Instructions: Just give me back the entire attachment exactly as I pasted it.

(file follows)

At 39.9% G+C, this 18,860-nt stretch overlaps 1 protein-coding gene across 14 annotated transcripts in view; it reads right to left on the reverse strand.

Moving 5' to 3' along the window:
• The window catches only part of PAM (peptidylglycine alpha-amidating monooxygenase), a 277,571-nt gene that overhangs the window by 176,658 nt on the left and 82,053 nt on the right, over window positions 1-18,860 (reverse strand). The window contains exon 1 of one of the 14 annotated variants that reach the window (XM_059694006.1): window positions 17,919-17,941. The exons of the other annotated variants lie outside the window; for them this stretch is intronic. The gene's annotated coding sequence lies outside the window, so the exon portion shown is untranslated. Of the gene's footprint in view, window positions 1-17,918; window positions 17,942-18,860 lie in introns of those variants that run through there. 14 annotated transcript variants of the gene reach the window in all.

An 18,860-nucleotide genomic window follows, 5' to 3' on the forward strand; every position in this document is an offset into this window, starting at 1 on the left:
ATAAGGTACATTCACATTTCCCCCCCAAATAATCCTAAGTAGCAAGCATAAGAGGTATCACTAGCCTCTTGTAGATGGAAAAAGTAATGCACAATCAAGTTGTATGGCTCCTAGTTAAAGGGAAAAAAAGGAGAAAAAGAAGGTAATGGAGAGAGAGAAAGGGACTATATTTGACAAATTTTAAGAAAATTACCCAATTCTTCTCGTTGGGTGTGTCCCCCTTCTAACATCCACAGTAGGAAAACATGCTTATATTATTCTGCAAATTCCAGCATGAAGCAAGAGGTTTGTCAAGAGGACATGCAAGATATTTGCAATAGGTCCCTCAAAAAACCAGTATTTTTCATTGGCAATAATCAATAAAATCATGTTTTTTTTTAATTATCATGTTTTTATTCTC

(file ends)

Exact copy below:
At 39.9% G+C, this 18,860-nt stretch overlaps 1 protein-coding gene across 14 annotated transcripts in view; it reads right to left on the reverse strand.

Moving 5' to 3' along the window:
• The window catches only part of PAM (peptidylglycine alpha-amidating monooxygenase), a 277,571-nt gene that overhangs the window by 176,658 nt on the left and 82,053 nt on the right, over window positions 1-18,860 (reverse strand). The window contains exon 1 of one of the 14 annotated variants that reach the window (XM_059694006.1): window positions 17,919-17,941. The exons of the other annotated variants lie outside the window; for them this stretch is intronic. The gene's annotated coding sequence lies outside the window, so the exon portion shown is untranslated. Of the gene's footprint in view, window positions 1-17,918; window positions 17,942-18,860 lie in introns of those variants that run through there. 14 annotated transcript variants of the gene reach the window in all.

An 18,860-nucleotide genomic window follows, 5' to 3' on the forward strand; every position in this document is an offset into this window, starting at 1 on the left:
ATAAGGTACATTCACATTTCCCCCCCAAATAATCCTAAGTAGCAAGCATAAGAGGTATCACTAGCCTCTTGTAGATGGAAAAAGTAATGCACAATCAAGTTGTATGGCTCCTAGTTAAAGGGAAAAAAAGGAGAAAAAGAAGGTAATGGAGAGAGAGAAAGGGACTATATTTGACAAATTTTAAGAAAATTACCCAATTCTTCTCGTTGGGTGTGTCCCCCTTCTAACATCCACAGTAGGAAAACATGCTTATATTATTCTGCAAATTCCAGCATGAAGCAAGAGGTTTGTCAAGAGGACATGCAAGATATTTGCAATAGGTCCCTCAAAAAACCAGTATTTTTCATTGGCAATAATCAATAAAATCATGTTTTTTTTTAATTATCATGTTTTTATTCTC